During the fermentation of dairy, many beneficial compounds are produced or increased by the metabolic activity of LAB, propionibacteria, yeast and mould, such as vitamin B-12, folic acid and biotin.6 Conjugated linoleic acid (CLA), a fatty acid with reported health benefits including fat loss, is also increased in fermented milk7 (I have previously blogged about CLA and found the mechanism by which it causes fat loss somewhat concerning, as it may damage surrounding cells, increase fatty deposits in the liver, and make blood lipids more prone to atherosclerosis aka hardening of the arteries.) Bioactive peptides with reported antihypertensive, antimicrobial, antioxidative, and immune-modulatory activities are also released by the activity of LAB in fermented milk products.8
Another potentially beneficial compound in fermented dairy is the non-digestible carbohydrate galacto-oligosaccharide, which is synthesized by LAB from lactose. Galacto-oligosaccharide has a prebiotic effect on intestinal microbiota, meaning it probably promotes the growth of beneficial bacteria in the gut.9
In addition, yoghurt in particular is a rich source of dietary minerals, including calcium, magnesium, potassium, phosphorus, and zinc.10 The concentration of these minerals is nearly 50% higher in yoghurt than in milk,11 and they are easier to digest and absorb: the acidic environment created by fermentation with LAB can enhance the bioavailability of these minerals.
And there’s more: yoghurt is also an excellent source of essential amino acids. The amount of free amino acids is increased due to the pre-digestion of milk proteins by the activity of bacterial cultures, allowing for better protein digestibility.12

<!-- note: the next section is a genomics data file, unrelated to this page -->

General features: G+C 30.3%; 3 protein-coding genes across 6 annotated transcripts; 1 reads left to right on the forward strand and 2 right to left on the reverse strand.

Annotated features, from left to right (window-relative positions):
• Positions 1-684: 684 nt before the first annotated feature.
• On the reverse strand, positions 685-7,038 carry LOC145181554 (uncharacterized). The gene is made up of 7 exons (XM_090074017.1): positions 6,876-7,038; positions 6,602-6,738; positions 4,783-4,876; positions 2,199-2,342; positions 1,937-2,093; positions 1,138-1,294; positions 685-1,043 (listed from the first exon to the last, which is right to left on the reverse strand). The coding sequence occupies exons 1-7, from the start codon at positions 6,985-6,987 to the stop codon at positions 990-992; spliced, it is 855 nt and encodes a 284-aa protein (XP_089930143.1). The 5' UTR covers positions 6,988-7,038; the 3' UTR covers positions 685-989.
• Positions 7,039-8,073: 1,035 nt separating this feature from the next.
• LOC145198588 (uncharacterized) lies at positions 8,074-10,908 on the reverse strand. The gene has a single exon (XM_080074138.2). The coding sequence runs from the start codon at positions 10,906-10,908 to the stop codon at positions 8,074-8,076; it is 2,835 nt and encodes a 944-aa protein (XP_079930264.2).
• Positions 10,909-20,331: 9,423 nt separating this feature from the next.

Large cohort studies conducted in the Netherlands, Sweden, and Denmark found that fermented milk products were significantly associated with decreased disease states. These disease states include bladder cancer, cardiovascular disease, and periondontitis.13-15 Based on these findings, I am going to enjoy my Greek yoghurt for breakfast even more now!
Although harmful compounds, including mycotoxins and biogenic amines, can contaminate fermented dairy products, strict regulatory standards are set by international agencies for the monitoring of these substances. Fortunately, reliable methods to detect these compounds have been developed.16-19
The fermentation by LAB is recognized as a simple and valuable method to maintain and enhance the safety, nutritional quality, and the shelf life of vegetables, particularly when access to fresh vegetables is limited. The most commercially significant fermented vegetables are:
- Cabbage, in the form of sauerkraut and kimchi
- Cucumbers, in the form of pickles
Typically the fermentation of vegetables occurs spontaneously just from the bacteria already present on the surface, but starter cultures can also be used. Starter cultures speed up the fermentation process, ensure reliability of the final product, prevent the risk of fermentation failure, and assist with the inhibition of spoilage and pathogenic microorganisms.20
Lactic fermentation has been shown to enhance the nutritional value of vegetables. When used with maize, soybeans, and sorghum (a grain), it reduces phytate content, a well-known inhibitor of iron and zinc absorption.21 It has also been shown that fermentation of maize enhances the bioavailability of iron.22 A 2015 study published in the European Journal of Nutrition found that the reason for the increased bioavailability of iron in lactic-fermented vegetables compared to fresh vegetables is due to an increase in the concentration of hydrated ferric iron (Fe3+) which may be more favourable for iron absorption.23